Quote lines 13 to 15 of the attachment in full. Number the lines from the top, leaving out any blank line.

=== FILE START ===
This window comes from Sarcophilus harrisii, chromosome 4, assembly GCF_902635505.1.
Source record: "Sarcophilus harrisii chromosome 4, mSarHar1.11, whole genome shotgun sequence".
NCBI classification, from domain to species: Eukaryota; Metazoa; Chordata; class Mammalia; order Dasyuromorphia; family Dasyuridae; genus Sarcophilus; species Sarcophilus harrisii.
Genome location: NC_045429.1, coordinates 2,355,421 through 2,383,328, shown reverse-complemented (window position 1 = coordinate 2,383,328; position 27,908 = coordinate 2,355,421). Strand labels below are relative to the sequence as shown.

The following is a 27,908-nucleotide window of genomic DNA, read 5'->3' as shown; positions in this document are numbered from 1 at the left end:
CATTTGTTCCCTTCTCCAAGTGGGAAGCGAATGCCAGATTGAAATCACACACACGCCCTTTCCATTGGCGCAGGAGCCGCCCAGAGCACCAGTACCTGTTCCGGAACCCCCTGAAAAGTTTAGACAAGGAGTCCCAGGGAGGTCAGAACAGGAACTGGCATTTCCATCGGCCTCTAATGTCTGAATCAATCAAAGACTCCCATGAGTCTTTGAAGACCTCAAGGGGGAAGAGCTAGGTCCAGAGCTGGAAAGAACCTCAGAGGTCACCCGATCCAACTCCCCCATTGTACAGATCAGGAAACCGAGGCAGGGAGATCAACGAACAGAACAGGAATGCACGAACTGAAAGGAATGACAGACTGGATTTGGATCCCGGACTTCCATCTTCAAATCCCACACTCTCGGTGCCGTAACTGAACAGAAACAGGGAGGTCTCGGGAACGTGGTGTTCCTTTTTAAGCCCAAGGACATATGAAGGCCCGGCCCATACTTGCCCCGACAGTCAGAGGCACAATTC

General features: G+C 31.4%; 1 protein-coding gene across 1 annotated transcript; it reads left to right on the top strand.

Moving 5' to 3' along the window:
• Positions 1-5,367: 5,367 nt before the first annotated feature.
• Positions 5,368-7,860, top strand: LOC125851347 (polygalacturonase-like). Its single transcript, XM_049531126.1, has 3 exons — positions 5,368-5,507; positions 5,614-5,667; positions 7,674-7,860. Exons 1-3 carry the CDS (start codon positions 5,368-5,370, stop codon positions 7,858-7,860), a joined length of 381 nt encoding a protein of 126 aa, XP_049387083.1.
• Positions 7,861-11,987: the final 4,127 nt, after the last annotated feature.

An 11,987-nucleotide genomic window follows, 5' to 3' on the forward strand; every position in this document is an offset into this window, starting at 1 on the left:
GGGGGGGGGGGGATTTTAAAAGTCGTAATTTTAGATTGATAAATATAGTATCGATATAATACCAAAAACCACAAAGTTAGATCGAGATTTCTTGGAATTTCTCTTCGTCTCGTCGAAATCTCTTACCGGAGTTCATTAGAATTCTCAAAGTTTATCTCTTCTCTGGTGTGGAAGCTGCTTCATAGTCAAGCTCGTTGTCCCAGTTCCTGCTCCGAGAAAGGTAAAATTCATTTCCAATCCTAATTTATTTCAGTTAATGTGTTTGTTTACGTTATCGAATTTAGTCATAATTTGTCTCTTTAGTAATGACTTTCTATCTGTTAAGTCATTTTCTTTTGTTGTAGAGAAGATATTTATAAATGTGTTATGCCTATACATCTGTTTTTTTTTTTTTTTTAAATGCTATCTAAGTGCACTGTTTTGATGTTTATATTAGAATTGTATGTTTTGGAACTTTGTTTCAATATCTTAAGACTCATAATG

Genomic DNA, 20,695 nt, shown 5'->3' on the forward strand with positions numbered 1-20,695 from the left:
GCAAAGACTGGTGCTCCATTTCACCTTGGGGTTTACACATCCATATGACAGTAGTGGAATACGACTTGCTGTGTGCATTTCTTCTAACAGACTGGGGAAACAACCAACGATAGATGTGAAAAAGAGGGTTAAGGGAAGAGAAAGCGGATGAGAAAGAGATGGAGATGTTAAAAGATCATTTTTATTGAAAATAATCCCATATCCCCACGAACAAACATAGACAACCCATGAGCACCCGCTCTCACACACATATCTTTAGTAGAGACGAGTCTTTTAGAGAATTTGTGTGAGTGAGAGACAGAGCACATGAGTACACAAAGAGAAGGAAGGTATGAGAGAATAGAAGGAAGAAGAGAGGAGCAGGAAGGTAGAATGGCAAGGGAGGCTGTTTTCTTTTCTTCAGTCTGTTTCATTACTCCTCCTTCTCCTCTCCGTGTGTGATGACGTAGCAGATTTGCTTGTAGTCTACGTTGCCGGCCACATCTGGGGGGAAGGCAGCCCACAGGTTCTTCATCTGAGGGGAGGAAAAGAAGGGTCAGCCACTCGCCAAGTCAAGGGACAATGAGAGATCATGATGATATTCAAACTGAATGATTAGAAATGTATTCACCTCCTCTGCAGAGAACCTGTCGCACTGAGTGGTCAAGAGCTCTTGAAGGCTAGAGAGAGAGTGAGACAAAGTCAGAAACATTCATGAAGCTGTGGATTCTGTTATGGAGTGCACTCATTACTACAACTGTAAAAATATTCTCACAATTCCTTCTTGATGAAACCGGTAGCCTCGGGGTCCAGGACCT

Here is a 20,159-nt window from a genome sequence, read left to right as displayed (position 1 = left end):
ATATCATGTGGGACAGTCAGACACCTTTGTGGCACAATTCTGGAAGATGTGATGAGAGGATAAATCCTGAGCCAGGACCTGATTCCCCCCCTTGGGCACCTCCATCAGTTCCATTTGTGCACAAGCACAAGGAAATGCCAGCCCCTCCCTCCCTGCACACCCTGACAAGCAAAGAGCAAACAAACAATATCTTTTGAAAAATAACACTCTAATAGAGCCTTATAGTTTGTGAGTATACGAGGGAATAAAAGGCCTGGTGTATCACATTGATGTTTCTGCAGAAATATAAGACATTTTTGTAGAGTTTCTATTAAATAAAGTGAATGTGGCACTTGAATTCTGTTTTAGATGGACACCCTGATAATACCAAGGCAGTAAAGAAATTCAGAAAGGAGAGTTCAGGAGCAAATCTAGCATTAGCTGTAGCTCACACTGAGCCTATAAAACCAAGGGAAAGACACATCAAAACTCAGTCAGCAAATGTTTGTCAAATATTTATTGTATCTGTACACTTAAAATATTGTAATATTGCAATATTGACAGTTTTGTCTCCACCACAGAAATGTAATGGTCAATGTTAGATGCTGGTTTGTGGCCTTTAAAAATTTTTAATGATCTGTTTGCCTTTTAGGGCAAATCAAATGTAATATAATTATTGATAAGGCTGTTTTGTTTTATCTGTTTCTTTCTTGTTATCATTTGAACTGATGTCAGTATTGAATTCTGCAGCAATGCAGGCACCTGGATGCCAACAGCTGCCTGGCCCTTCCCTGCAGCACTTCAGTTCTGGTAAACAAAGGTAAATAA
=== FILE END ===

GGGGGGGGGGGGATTTTAAAAGTCGTAATTTTAGATTGATAAATATAGTATCGATATAATACCAAAAACCACAAAGTTAGATCGAGATTTCTTGGAATTTCTCTTCGTCTCGTCGAAATCTCTTACCGGAGTTCATTAGAATTCTCAAAGTTTATCTCTTCTCTGGTGTGGAAGCTGCTTCATAGTCAAGCTCGTTGTCCCAGTTCCTGCTCCGAGAAAGGTAAAATTCATTTCCAATCCTAATTTATTTCAGTTAATGTGTTTGTTTACGTTATCGAATTTAGTCATAATTTGTCTCTTTAGTAATGACTTTCTATCTGTTAAGTCATTTTCTTTTGTTGTAGAGAAGATATTTATAAATGTGTTATGCCTATACATCTGTTTTTTTTTTTTTTTTAAATGCTATCTAAGTGCACTGTTTTGATGTTTATATTAGAATTGTATGTTTTGGAACTTTGTTTCAATATCTTAAGACTCATAATG

Genomic DNA, 20,695 nt, shown 5'->3' on the forward strand with positions numbered 1-20,695 from the left:
GCAAAGACTGGTGCTCCATTTCACCTTGGGGTTTACACATCCATATGACAGTAGTGGAATACGACTTGCTGTGTGCATTTCTTCTAACAGACTGGGGAAACAACCAACGATAGATGTGAAAAAGAGGGTTAAGGGAAGAGAAAGCGGATGAGAAAGAGATGGAGATGTTAAAAGATCATTTTTATTGAAAATAATCCCATATCCCCACGAACAAACATAGACAACCCATGAGCACCCGCTCTCACACACATATCTTTAGTAGAGACGAGTCTTTTAGAGAATTTGTGTGAGTGAGAGACAGAGCACATGAGTACACAAAGAGAAGGAAGGTATGAGAGAATAGAAGGAAGAAGAGAGGAGCAGGAAGGTAGAATGGCAAGGGAGGCTGTTTTCTTTTCTTCAGTCTGTTTCATTACTCCTCCTTCTCCTCTCCGTGTGTGATGACGTAGCAGATTTGCTTGTAGTCTACGTTGCCGGCCACATCTGGGGGGAAGGCAGCCCACAGGTTCTTCATCTGAGGGGAGGAAAAGAAGGGTCAGCCACTCGCCAAGTCAAGGGACAATGAGAGATCATGATGATATTCAAACTGAATGATTAGAAATGTATTCACCTCCTCTGCAGAGAACCTGTCGCACTGAGTGGTCAAGAGCTCTTGAAGGCTAGAGAGAGAGTGAGACAAAGTCAGAAACATTCATGAAGCTGTGGATTCTGTTATGGAGTGCACTCATTACTACAACTGTAAAAATATTCTCACAATTCCTTCTTGATGAAACCGGTAGCCTCGGGGTCCAGGACCT